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Re: Feedback on Ingredients for High Quality Linked Data section of Linked Data Cookbook

From: Bernadette Hyland <bhyland@3roundstones.com>
Date: Thu, 19 Apr 2012 10:25:20 -0400
Cc: <public-gld-comments@w3.org>
Message-Id: <91185952-BCE6-4D3C-A62C-71A4DC58CA69@3roundstones.com>
To: Charles Hoffman <CharlesHoffman@olywa.net>
Thanks Charles for your review & feedback on the Linked Data cookbook.  You make a good point about describing the relationship between Linked Data and business rules more explicitly.  Your example is a good one.

Thank you, I'll add some language around that and let you know when it is in so you can review it.  


Bernadette Hyland, co-chair 
W3C Government Linked Data Working Group
Charter: http://www.w3.org/2011/gld/

On Apr 16, 2012, at 10:28 AM, Charles Hoffman wrote:

> This is a great working group, nicely organized.  In particular the Linked Data Cookbook is quite useful.
> I do have some feedback for the High Quality Linked Data section of that Linked Data Cookbook.
> It is my view that one thing missing from the list of items necessary for high quality linked data is business rules.  In particular computations or relations between information items.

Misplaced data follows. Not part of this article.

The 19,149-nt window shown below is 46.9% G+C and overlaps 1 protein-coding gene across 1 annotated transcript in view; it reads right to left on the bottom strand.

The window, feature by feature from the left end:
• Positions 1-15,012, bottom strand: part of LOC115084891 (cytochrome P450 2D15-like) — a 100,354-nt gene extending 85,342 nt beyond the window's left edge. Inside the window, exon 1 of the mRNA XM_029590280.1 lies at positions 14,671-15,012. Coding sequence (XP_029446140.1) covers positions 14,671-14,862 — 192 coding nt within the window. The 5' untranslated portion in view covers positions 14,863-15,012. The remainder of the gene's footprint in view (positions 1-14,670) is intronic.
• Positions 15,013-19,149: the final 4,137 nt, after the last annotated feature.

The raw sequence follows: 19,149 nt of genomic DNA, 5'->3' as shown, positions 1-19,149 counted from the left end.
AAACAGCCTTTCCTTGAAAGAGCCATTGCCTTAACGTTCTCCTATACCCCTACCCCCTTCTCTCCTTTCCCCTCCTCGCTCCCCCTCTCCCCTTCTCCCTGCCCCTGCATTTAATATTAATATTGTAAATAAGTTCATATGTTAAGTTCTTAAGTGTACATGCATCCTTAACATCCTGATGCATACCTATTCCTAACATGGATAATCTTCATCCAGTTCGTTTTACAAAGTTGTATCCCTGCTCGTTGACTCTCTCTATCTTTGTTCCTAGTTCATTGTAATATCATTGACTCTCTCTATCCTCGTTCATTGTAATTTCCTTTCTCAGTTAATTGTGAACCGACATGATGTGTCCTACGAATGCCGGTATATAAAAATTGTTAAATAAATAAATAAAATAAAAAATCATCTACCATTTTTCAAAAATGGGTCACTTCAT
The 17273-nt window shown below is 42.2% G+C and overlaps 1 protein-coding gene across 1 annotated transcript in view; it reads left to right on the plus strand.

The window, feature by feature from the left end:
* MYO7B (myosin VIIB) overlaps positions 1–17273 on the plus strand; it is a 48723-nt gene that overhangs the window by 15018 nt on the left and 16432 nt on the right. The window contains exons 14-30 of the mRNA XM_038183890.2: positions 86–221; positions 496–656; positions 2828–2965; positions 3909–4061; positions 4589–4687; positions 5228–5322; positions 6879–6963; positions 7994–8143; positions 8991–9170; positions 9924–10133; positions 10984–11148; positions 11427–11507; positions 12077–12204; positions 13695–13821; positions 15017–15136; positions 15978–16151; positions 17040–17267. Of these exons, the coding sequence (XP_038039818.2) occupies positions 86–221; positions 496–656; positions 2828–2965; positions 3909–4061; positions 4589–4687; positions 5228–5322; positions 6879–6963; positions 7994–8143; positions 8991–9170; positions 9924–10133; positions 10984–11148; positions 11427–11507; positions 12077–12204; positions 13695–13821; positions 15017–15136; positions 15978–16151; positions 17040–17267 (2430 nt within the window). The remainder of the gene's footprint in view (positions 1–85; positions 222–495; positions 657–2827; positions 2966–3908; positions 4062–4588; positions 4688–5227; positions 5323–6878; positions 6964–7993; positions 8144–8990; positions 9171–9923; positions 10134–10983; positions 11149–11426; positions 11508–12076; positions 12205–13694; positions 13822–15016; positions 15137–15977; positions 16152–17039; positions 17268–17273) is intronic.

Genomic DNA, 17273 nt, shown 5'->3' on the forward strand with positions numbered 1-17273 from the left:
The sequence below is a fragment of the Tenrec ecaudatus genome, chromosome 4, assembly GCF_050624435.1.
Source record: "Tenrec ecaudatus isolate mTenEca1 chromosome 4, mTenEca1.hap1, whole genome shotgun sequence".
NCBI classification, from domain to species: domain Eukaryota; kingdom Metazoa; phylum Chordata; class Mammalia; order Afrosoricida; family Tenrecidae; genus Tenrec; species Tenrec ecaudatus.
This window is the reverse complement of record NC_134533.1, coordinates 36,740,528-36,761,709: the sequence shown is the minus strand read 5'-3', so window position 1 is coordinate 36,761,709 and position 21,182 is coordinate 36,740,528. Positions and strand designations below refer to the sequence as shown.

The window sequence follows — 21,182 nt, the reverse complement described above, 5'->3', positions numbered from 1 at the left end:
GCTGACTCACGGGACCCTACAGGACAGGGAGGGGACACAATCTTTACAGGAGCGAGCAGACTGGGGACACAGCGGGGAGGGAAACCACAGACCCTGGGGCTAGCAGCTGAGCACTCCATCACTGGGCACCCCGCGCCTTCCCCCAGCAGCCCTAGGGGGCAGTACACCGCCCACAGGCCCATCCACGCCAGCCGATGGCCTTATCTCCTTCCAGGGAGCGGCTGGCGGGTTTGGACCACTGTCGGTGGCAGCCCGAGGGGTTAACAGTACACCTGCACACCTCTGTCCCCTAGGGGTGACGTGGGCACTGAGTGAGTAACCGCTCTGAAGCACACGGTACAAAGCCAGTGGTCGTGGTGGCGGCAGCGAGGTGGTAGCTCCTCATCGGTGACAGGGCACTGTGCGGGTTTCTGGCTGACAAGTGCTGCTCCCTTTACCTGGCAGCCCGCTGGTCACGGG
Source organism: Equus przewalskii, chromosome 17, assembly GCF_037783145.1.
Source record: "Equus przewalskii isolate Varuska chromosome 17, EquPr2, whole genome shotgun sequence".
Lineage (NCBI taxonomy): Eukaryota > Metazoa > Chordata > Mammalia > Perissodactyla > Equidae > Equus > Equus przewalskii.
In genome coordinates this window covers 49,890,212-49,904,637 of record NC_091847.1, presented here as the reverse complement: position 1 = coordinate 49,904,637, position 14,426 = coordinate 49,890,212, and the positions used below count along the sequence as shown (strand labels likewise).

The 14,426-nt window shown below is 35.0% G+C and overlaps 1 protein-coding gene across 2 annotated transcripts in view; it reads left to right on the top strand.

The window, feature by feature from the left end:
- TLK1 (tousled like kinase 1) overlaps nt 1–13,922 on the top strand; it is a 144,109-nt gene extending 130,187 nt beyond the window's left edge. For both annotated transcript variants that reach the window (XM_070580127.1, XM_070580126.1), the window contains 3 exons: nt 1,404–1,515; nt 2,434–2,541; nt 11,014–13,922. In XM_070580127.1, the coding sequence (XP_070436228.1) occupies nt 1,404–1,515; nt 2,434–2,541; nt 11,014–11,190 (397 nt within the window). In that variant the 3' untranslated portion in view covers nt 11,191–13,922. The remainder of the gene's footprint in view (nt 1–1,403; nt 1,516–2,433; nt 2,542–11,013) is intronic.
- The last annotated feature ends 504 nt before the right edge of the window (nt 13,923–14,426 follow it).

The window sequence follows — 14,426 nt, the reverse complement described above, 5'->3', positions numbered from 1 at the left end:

> This is a very good summary/example of what I am taking about and way I have this position:
> http://xbrl.squarespace.com/journal/2010/5/27/census-bureau-confirms-error-revises-data-set.html
> The cliff notes are that the US Census Bureau published data, the format was CSV.  If the data were in RDF, the same issue would exist.  The data had an error in it.  It was not until I created business rules to be sure that my use of the data was correct that I discovered an error in the US Census data.  I found this error because I wanted to be sure the XBRL information I was creating was correct. As such, I created business rules, using XBRL, to verify that my data set was correct.  And that is how I found the error.
> Said another way, if the data set had business rules provided WITH the data set, then (a) those providing the data would have become aware of the error and (b) those using the data could both better understand the relationships because they are articulated and they can validate the information prior to use to confirm that there is no error.
> Thank you for considering this feedback.
> Cheers,
> Charles Hoffman, CPA
Received on Thursday, 19 April 2012 14:25:54 UTC

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